A company director has spoken of the lasting impact of a horrific fatal accident in which a pool car known to have faulty tyres crashed and burst into flames, killing two people.
The crash, which happened last July, led to a major police investigation.
As a result, the company was prosecuted for allowing a car with defective tyres to be used by its employees.
It was fined £4,000 in January.
The case highlights the need for consistent and adequate vehicle safety monitoring procedures – especially for pool cars – and especially in light of the introduction of the Corporate Manslaughter Act last month.
"Since the introduction of the Act, the police will have to consider whether the actions of the employer resulted in an unlawful killing, explained David Faithful, a solicitor with Lyons Davidson.
“If that is the case, then it is the first step towards a charge of corporate manslaughter."
Last month, the directors of the Buxton-based private care home, Adventure Care, also had to attend an inquest at which they spoke about their company’s fleet management procedures in front of the victims’ families.
Director, Helen Slater, told the inquest at Chesterfield Crown Court: “I accept the tyres were defective and not safe.”
The pool car left the road close to where the firm is based, hit a tree and burst into flames.
In the fireball that followed, care worker Elizabeth Fitton, 23, and 12-year-old Salma El Sharkawy, who was in care at the time, were killed.
Nick Stannage, representing Ms Fitton’s family, asked her: “On a wet day you will have been sending the vehicle out in dangerous conditions and likely to have an accident?”
Ms Slater replied: “I accept that. Not a day goes past that I’m not sorry for that.”
The inquest heard that staff carried out periodic checks on the car. A staff care worker checked the car on May 25, noting on a checklist “tyre depth needs looking at, maybe changing soon, two front tyres”.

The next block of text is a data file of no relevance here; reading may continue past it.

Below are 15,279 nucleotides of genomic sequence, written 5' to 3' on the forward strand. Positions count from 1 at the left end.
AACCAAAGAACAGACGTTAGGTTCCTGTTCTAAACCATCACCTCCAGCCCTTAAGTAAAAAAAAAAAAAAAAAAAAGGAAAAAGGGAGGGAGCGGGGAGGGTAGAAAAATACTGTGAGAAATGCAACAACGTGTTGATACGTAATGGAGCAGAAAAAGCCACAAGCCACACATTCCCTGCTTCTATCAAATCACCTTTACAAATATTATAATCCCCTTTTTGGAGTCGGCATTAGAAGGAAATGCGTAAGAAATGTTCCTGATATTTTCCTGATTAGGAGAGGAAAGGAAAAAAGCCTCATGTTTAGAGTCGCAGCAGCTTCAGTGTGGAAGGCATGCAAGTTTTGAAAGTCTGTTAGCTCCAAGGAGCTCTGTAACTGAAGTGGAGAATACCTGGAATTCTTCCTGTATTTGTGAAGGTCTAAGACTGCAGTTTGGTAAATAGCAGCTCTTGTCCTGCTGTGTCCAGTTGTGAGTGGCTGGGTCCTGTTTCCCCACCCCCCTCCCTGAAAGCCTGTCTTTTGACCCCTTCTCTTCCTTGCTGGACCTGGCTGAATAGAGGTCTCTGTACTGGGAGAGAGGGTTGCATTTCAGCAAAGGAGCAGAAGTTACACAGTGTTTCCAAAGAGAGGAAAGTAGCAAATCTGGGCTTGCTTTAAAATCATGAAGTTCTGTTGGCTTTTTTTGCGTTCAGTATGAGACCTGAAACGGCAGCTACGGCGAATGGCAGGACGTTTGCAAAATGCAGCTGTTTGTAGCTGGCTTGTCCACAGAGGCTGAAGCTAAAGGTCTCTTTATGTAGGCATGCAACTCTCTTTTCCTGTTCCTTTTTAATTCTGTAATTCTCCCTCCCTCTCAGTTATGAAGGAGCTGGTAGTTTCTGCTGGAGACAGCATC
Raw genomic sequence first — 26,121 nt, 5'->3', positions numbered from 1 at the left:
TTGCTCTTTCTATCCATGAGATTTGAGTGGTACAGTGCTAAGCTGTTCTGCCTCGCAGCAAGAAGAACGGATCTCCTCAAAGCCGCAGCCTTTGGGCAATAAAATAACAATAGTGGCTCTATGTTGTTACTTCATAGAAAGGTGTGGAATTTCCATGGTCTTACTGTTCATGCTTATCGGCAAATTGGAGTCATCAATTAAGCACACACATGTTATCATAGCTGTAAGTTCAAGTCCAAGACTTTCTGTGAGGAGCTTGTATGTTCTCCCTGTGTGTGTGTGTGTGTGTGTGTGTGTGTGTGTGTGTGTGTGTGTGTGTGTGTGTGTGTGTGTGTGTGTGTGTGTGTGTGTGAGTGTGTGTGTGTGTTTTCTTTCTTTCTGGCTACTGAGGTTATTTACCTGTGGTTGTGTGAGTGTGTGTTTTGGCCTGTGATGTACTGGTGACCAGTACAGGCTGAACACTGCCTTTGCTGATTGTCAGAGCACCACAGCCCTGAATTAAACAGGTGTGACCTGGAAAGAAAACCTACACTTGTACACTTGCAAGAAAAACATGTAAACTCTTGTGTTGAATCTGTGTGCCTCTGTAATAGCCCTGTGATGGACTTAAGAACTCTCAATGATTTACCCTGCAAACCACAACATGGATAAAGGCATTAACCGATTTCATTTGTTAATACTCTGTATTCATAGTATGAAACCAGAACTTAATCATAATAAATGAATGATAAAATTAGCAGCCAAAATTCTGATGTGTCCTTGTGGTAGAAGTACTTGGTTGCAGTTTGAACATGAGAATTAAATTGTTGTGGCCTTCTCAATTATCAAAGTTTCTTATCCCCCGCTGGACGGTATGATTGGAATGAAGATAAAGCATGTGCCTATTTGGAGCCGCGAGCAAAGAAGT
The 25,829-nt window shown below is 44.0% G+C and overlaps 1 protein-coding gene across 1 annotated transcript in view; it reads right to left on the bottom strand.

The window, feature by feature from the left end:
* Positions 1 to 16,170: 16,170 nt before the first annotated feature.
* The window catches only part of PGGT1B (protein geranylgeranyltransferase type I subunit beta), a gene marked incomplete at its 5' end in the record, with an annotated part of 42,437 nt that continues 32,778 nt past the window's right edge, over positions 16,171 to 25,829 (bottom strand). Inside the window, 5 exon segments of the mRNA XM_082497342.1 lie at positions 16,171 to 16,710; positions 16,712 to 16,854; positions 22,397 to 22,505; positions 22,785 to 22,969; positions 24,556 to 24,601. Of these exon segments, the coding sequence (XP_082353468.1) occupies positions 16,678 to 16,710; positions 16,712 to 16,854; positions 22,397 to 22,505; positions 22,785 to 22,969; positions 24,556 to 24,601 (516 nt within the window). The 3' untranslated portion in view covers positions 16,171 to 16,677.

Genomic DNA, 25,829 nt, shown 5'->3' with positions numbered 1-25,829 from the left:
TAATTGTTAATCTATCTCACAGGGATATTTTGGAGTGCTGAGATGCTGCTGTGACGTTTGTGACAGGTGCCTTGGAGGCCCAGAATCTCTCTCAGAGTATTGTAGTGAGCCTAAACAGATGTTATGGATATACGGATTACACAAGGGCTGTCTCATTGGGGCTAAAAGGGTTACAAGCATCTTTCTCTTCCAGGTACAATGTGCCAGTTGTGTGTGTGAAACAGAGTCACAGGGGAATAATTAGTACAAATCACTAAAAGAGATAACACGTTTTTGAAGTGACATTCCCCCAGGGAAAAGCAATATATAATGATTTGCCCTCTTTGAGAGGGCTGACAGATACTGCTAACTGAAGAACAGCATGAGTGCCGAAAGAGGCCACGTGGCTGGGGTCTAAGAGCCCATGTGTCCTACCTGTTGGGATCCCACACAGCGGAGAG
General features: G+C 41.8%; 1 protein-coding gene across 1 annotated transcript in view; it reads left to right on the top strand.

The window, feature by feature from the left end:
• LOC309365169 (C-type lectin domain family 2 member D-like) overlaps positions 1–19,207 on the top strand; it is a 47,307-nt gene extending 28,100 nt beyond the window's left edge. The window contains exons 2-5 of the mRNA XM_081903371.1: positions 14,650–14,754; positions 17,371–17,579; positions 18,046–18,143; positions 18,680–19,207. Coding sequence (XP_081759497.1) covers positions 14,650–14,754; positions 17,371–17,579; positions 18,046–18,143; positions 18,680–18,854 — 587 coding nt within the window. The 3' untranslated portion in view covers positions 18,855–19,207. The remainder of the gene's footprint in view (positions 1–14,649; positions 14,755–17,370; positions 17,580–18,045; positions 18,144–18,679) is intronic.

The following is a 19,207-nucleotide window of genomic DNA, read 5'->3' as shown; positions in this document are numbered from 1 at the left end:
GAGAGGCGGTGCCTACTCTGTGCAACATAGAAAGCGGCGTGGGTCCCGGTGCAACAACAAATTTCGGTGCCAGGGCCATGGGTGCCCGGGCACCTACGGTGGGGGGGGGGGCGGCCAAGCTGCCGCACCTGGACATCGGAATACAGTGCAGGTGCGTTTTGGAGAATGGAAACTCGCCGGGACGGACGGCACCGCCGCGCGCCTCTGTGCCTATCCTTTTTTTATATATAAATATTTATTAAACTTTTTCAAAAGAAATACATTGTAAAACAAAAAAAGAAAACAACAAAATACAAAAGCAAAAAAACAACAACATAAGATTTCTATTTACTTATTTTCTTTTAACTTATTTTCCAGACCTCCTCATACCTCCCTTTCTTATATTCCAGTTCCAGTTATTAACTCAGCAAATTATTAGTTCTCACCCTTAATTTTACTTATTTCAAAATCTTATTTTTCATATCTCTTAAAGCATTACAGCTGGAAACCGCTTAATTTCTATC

Days later, on inspecting the car again, she noted: “Two front tyres bald!!!”
Despite these notes, the tyres were not replaced.
Instead, director Garry Codman, the car’s owner who admitted he had no formal expertise in inspecting tyre depths, ran his fingers over the car tyres, gave the all- clear and suggested the situation be monitored.
Mr Codman said his duties did not include dealing with the vehicles, although the car was registered in his name.
He said: “The only part I played was to check the tyres.
"Just a visual check, I ran my hand over them.
"I can’t remember what I said.
"I thought I said it was ready for changing but I can’t remember.”
Centre manager Lynn Allen said: “I heard there were problems with the tyres.
"I spoke to Garry Codman.
"He said he would go and have a look at them, came upstairs and said: “They are OK, they are on their way and need watching”. We don’t have individual risk assessments other than the checklist.”
Police collision investigator PC Richard Bell said: “It’s not possible to state categorically why the driver of the Peugeot lost control but it’s likely to have been due to a combination of factors: the weather, the road surface, the vehicle conditions, defective front tyres.”
He said the tyre tread was “visibly below the legal limit”.
Ms Slater said staff now use a tyre checker to measure the tread on vehicle tyres.
Coroner Tom Kelly, recorded a narrative verdict that Ms Fitton and Salma died from injuries sustained in the collision.
Ms Fitton’s father, John Fitton, has said he is planning to appeal against a Health and Safety Executive decision not to take action against Adventure Care.